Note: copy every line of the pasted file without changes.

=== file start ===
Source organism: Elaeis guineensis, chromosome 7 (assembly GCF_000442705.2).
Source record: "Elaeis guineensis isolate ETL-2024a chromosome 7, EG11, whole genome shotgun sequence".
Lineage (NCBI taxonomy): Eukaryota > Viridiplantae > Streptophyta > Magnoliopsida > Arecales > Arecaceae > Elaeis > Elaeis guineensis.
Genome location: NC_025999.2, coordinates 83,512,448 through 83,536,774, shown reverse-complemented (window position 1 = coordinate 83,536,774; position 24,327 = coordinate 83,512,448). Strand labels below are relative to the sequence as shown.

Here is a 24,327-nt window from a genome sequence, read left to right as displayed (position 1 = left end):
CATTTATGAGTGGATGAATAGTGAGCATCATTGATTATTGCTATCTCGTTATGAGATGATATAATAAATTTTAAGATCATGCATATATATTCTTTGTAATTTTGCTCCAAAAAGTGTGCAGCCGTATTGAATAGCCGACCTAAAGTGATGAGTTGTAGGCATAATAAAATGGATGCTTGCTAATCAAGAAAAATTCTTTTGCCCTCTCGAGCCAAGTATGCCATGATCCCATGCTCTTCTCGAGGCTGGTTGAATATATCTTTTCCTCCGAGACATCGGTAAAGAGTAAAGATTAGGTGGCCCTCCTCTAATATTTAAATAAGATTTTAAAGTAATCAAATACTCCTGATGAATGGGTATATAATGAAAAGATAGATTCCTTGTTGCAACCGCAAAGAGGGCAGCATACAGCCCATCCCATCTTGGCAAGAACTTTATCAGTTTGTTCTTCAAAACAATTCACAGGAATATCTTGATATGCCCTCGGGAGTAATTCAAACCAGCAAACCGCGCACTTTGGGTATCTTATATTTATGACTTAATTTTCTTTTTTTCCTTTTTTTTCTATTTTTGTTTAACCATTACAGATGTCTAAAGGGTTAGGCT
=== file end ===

Source organism: Elaeis guineensis, chromosome 7 (assembly GCF_000442705.2).
Source record: "Elaeis guineensis isolate ETL-2024a chromosome 7, EG11, whole genome shotgun sequence".
Lineage (NCBI taxonomy): Eukaryota > Viridiplantae > Streptophyta > Magnoliopsida > Arecales > Arecaceae > Elaeis > Elaeis guineensis.
Genome location: NC_025999.2, coordinates 83,512,448 through 83,536,774, shown reverse-complemented (window position 1 = coordinate 83,536,774; position 24,327 = coordinate 83,512,448). Strand labels below are relative to the sequence as shown.

Here is a 24,327-nt window from a genome sequence, read left to right as displayed (position 1 = left end):
CATTTATGAGTGGATGAATAGTGAGCATCATTGATTATTGCTATCTCGTTATGAGATGATATAATAAATTTTAAGATCATGCATATATATTCTTTGTAATTTTGCTCCAAAAAGTGTGCAGCCGTATTGAATAGCCGACCTAAAGTGATGAGTTGTAGGCATAATAAAATGGATGCTTGCTAATCAAGAAAAATTCTTTTGCCCTCTCGAGCCAAGTATGCCATGATCCCATGCTCTTCTCGAGGCTGGTTGAATATATCTTTTCCTCCGAGACATCGGTAAAGAGTAAAGATTAGGTGGCCCTCCTCTAATATTTAAATAAGATTTTAAAGTAATCAAATACTCCTGATGAATGGGTATATAATGAAAAGATAGATTCCTTGTTGCAACCGCAAAGAGGGCAGCATACAGCCCATCCCATCTTGGCAAGAACTTTATCAGTTTGTTCTTCAAAACAATTCACAGGAATATCTTGATATGCCCTCGGGAGTAATTCAAACCAGCAAACCGCGCACTTTGGGTATCTTATATTTATGACTTAATTTTCTTTTTTTCCTTTTTTTTCTATTTTTGTTTAACCATTACAGATGTCTAAAGGGTTAGGCT